Kim Hunter is remembered for her fine work in films like A Streetcar Named Desire
and Planet of the Apes
. She is also remembered as one of dozens of actors whose careers were very nearly ruined by the anti-communist panic of the McCarthy era. Today on what would have been her 90th birthday, we reflect on Kim Hunter’s careers – the one she had and the one that might have been.
Kim Hunter (Wikimedia Commons)
Hunter's acting career started strong, with a few films and Broadway roles leading up to an Academy Award-winning performance. After originating the role of Stella Kowalski in the Broadway production of A Streetcar Named Desire, Hunter went on to reprise Stella on the silver screen, winning the Oscar for Best Supporting Actress.
Right on the heels of that Oscar came a star turn opposite Humphrey Bogart in Deadline - USA. Though it wasn't an award winner, the film was a box office smash and is still considered one of the best newspaper-business movies of all time.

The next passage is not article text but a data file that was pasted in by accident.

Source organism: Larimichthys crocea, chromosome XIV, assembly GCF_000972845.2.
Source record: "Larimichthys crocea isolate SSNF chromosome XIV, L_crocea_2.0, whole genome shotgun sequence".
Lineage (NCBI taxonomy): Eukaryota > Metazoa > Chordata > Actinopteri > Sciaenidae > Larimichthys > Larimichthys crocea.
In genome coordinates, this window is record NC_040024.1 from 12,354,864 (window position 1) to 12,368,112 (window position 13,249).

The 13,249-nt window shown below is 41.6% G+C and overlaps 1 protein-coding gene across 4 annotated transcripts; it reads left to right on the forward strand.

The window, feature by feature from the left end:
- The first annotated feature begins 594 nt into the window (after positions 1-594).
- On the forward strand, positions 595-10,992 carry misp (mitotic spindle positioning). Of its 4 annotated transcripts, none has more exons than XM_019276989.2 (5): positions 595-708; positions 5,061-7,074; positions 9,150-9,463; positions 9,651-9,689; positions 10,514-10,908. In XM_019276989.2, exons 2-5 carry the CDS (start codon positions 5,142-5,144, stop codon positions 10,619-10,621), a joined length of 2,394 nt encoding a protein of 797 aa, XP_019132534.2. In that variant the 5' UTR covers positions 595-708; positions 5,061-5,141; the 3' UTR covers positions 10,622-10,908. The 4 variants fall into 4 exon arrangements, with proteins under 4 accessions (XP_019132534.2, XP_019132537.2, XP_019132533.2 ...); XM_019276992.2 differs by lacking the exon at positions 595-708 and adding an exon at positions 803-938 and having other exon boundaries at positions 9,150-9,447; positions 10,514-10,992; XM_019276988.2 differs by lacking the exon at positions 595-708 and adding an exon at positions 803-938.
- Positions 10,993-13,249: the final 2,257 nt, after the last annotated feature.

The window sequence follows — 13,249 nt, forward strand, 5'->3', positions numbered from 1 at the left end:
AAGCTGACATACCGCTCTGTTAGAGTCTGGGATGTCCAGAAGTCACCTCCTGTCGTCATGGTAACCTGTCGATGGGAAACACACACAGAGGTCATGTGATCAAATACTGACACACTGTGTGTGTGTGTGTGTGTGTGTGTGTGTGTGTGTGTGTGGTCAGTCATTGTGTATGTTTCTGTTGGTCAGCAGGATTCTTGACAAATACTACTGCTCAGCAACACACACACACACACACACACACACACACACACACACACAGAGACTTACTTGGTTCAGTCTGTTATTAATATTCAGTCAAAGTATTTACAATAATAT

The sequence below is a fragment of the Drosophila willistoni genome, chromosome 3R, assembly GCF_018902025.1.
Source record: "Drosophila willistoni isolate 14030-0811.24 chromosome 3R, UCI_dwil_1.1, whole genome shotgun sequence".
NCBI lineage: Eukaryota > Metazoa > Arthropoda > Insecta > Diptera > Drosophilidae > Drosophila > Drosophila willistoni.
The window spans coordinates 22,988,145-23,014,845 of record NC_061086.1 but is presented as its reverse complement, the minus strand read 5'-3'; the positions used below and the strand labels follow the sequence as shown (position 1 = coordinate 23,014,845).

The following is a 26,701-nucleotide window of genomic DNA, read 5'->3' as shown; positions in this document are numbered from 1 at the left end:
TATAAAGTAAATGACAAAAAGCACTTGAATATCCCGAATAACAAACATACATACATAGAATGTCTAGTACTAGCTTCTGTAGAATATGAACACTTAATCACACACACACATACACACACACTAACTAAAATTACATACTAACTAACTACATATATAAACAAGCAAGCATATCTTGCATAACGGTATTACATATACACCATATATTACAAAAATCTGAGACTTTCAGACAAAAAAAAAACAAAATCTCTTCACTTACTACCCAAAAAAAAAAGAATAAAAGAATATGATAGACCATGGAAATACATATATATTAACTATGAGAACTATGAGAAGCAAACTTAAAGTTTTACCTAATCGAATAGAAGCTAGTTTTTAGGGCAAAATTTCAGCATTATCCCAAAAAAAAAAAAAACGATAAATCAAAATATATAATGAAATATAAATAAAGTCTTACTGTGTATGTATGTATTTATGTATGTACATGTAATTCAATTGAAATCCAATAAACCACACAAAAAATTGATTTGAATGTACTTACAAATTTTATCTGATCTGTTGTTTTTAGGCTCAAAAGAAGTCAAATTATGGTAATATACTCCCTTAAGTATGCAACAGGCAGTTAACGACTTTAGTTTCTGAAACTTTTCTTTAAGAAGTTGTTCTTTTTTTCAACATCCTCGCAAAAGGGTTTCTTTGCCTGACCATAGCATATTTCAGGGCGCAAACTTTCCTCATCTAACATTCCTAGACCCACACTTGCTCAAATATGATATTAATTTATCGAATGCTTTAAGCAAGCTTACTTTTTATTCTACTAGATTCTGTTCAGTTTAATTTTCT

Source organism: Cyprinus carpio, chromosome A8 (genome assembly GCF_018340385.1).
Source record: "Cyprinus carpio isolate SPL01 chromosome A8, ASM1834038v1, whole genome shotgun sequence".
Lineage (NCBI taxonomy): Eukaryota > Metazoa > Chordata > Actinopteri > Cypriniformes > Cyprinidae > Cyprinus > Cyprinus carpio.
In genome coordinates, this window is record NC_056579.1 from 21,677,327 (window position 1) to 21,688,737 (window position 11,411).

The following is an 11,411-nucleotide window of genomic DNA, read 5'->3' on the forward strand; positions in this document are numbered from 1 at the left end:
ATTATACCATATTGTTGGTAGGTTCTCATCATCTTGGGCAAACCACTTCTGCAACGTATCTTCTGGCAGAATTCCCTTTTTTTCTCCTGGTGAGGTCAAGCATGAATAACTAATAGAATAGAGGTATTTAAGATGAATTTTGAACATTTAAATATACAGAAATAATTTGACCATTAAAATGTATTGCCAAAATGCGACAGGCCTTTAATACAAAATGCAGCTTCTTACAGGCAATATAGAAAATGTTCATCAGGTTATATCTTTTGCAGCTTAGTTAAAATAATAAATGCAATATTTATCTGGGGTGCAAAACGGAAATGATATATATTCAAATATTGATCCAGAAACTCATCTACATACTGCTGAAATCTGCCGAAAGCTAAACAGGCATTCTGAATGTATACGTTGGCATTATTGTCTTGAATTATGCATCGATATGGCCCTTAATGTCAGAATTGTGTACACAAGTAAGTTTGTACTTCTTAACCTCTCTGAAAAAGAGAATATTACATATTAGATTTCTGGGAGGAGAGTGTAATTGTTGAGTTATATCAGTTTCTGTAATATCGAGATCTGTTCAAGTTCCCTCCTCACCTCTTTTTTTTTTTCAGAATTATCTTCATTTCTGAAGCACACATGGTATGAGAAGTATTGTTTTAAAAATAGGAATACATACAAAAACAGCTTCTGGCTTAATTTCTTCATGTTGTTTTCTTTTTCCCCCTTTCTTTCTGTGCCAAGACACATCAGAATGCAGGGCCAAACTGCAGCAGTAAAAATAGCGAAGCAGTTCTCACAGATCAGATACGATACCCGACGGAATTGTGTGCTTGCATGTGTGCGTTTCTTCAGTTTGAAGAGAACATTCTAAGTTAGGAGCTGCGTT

Hunter's fine performance should have led to more fine roles, and perhaps another chance at an Academy Award. Instead, she came up against the dreaded House Un-American Activities Committee, having been named by Streetcar director Elia Kazan. She was blacklisted, and for several years, acting jobs were few and far between.
For most blacklisted actors, there was no magical return to their previous career trajectory once tensions wound down. The same held true for Kim Hunter. Though she worked again, there's no telling what heights she could have reached without the smirch on her name. As it was, her greatest post-McCarthy role was one that's well known, but not so recognizable. Hunter played chimpanzee Dr. Zira in Planet of the Apes and two of its sequels.
Other roles followed, including one on soap opera The Edge of Night that earned her a Daytime Emmy nomination, but none brought back the momentum of Hunter's early career. Still, Kim Hunter is remembered with two stars on the Hollywood Walk of Fame – one for movies and one for television – and she's remembered for her great performances, both before and after the era that stalled her career.
Written by Linnea Crowther